Two months after returning to work I was laid off, on July 31, 2001. I began working out of my home with another appraiser but the relationship was unsatisfactory to both parties. Finally, on May 22, 2002, I made two resolutions: (a) to obtain a permanent professional job, and (b) jog again, and meditated intensely on each several times a day. A week later I was offered a good job with HUD in Kansas City as a multifamily appraiser (without even an interview), after nine months of intensive, fruitless searching. The next week I ran a mile for the first time (later increased to two miles). So, within three weeks, I had met both of my goals. A third event happened when my wife of 30 years left and subsequently filed for divorce. This wasn't entirely unexpected as nine months earlier she had essentially disappeared from the house, coming home only to sleep when she wasn't traveling with her girlfriend on business trips.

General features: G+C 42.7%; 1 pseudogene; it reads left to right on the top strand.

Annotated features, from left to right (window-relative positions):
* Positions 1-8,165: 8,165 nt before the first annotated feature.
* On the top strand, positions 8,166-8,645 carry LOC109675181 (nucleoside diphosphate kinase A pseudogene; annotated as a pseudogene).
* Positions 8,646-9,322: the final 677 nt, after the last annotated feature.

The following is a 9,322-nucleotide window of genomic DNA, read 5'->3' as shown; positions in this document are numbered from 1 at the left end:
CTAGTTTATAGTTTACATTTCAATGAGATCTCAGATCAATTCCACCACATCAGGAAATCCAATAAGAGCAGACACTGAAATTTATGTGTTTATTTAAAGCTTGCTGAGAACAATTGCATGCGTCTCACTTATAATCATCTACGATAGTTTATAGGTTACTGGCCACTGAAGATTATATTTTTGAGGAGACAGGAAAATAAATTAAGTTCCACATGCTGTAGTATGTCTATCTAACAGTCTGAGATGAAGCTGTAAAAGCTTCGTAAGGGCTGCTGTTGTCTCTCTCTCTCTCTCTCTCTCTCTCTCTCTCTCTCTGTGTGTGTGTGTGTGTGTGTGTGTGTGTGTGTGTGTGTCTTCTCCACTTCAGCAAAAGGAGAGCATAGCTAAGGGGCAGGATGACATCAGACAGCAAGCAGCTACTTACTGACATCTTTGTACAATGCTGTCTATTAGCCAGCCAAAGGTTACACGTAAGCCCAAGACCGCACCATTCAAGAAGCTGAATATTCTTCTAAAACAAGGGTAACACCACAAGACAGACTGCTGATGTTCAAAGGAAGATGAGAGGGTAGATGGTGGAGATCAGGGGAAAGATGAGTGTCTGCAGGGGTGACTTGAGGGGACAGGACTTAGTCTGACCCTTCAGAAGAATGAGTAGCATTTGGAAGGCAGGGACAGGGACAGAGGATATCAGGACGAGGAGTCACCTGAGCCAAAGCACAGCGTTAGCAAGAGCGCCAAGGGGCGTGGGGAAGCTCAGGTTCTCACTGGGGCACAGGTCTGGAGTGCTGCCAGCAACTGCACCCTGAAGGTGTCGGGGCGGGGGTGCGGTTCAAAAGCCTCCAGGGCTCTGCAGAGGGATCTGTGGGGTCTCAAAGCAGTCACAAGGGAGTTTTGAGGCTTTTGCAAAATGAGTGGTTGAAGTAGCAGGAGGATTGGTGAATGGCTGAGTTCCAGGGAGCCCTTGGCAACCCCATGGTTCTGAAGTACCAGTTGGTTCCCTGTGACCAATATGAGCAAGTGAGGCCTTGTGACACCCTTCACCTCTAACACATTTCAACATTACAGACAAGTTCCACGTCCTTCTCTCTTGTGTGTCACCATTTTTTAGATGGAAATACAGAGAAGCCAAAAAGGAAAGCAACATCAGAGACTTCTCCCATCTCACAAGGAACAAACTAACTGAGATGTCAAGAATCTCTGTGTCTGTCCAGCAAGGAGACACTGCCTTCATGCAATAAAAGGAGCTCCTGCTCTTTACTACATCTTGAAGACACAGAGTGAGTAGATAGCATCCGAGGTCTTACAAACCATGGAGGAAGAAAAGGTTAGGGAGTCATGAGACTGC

The divorce was unnecessarily nasty and caused a great deal of mental anguish to my sons and me. It became final on February 7, 2002 (24 months to the day of the injury). Through a series of remarkable events I was able to keep the house (and home for my two sons), pay off a huge financial settlement awarded by the court and refinance the property.

Today, things have never been better in my life.

In the summer of 2003, I began training in earnest to achieve my second goal of climbing a mountain. I chose Mt. Elbert, near Leadville, Colorado. At 14,433', Elbert is the highest mountain in Colorado and second highest in the Continental United States. I began by working out at home, climbing stairs at work, and taking increasingly longer hikes. My two sons, Sean and Ryan, agreed to accompany me and we planned to make the attempt during the first week of August.